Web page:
Biomarkers responsible for extreme exhaustion in cancer patients are also associated with fatigue in Parkinson’s disease, a study reveals.
The study, “Inflammation and fatigue in early, untreated Parkinson’s Disease,” was published in the journal Acta Neurologica Scandinavia.
Fatigue is one of the most common and disabling symptoms of Parkinson’s disease. According to studies, approximately 50 percent of patients develop clinically relevant fatigue, which is also associated with a lower quality of life.
“The No. 1 complaint among Parkinson’s disease sufferers is chronic fatigue,” Chris Fagundes, PhD, an assistant professor of psychology at Rice University and one of the study’s lead authors, said in a press release.
Studies have shown that a key mechanism behind fatigue is the activation of the inflammatory cytokine network — which consists of small molecules involved in immune responses called cytokines. These molecules work to promote inflammation.
High levels of inflammation can trigger the central nervous system to induce “sickness behaviors” — causing patients to suffer from fatigue. Neuro-inflammation — inflammation of the central nervous system — has been implicated in Parkinson’s disease.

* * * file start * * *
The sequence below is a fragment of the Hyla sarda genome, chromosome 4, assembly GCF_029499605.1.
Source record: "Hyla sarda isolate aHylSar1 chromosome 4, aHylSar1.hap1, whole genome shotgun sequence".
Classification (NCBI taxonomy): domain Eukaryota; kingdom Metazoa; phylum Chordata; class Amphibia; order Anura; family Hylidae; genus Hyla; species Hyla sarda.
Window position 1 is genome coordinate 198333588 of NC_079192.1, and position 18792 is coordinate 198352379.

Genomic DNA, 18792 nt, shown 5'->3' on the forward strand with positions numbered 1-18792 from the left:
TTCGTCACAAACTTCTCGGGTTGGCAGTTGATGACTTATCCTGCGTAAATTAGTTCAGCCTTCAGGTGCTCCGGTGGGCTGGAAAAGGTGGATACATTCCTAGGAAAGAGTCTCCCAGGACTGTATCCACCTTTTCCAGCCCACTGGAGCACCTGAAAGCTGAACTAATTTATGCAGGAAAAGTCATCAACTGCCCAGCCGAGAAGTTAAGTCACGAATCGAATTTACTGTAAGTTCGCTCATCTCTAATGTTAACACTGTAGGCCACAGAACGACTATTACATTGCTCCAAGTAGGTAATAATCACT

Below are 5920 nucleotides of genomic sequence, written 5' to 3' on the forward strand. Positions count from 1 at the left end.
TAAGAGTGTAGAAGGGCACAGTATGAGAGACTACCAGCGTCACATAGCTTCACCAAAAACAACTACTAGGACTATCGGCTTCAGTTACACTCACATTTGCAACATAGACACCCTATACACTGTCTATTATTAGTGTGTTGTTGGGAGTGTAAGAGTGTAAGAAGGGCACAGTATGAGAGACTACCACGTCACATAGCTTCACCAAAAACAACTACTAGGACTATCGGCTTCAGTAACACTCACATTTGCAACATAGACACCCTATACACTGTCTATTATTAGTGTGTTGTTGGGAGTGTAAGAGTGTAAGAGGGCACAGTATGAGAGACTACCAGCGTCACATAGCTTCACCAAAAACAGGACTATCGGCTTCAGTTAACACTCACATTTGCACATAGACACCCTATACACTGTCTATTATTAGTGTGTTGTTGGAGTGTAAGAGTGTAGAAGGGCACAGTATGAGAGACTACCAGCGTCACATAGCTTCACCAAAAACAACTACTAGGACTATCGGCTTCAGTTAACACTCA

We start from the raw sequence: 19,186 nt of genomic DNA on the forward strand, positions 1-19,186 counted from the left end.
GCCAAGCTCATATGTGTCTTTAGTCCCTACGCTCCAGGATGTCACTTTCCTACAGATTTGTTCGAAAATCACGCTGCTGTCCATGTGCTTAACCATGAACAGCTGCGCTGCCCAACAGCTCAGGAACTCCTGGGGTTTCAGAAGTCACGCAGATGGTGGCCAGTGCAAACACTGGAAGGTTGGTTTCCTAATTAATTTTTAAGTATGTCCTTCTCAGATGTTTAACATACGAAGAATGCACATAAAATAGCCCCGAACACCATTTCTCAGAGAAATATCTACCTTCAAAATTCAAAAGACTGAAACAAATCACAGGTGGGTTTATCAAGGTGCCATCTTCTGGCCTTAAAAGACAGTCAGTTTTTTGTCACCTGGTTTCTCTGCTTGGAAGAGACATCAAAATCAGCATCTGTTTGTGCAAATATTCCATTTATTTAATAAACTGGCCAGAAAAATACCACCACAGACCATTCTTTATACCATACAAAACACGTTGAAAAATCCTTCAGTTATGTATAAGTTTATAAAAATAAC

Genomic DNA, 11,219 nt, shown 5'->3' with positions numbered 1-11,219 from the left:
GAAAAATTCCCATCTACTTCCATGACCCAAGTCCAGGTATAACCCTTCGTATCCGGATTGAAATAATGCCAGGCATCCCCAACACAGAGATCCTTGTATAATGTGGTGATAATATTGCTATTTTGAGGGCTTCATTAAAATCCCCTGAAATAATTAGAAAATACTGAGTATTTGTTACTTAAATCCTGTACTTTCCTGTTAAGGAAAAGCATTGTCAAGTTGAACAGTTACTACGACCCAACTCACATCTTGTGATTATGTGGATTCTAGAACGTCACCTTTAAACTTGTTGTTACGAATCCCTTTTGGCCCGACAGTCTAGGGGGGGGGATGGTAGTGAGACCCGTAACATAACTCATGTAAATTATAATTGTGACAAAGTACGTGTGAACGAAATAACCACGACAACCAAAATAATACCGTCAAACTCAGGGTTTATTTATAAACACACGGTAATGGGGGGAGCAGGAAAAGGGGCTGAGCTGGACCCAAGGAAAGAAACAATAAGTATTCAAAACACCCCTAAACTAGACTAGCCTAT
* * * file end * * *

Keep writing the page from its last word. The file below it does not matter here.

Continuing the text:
Rice University researchers recruited 47 patients with newly diagnosed, untreated Parkinson’s with either high or low fatigue, according to the Fatigue Severity Scale (FSS). Of these patients, 23 had low fatigue, defined by FSS scores of less than or equal to 3, and 24 had high fatigue, with FSS scores greater than 5.5. Patients were then evaluated for a panel of 13 neuro-inflammatory markers.
Parkinson’s patients who experienced high fatigue had significantly higher levels of the inflammatory markers IL-1 receptor antagonist (IL1-Ra) and adhesion molecule VCAM-1 than patients who didn’t have fatigue.
“These findings highlight an altered immune response as a potential contributor to PD-related fatigue, from the earliest clinical stages of the disease,” the researchers wrote in the study.
High levels of both IL1-Ra and VCAM-1 were independently associated with disease severity, depression, cognition, and sleepiness. This suggests that these two biomarkers not only play a role in fatigue but also likely contribute to other Parkinson’s symptoms.
Because the mechanisms of cytokine-related fatigue are also prevalent in many cancers, similar biological mechanisms could be targeted across both diseases.
“This discovery may help health professionals to develop treatments that target the biological mechanisms underlying fatigue,” Fagundes said. “By targeting the biological mechanism rather than simply teaching patients how to cope with the symptoms, we could potentially alleviate fatigue in these patients.”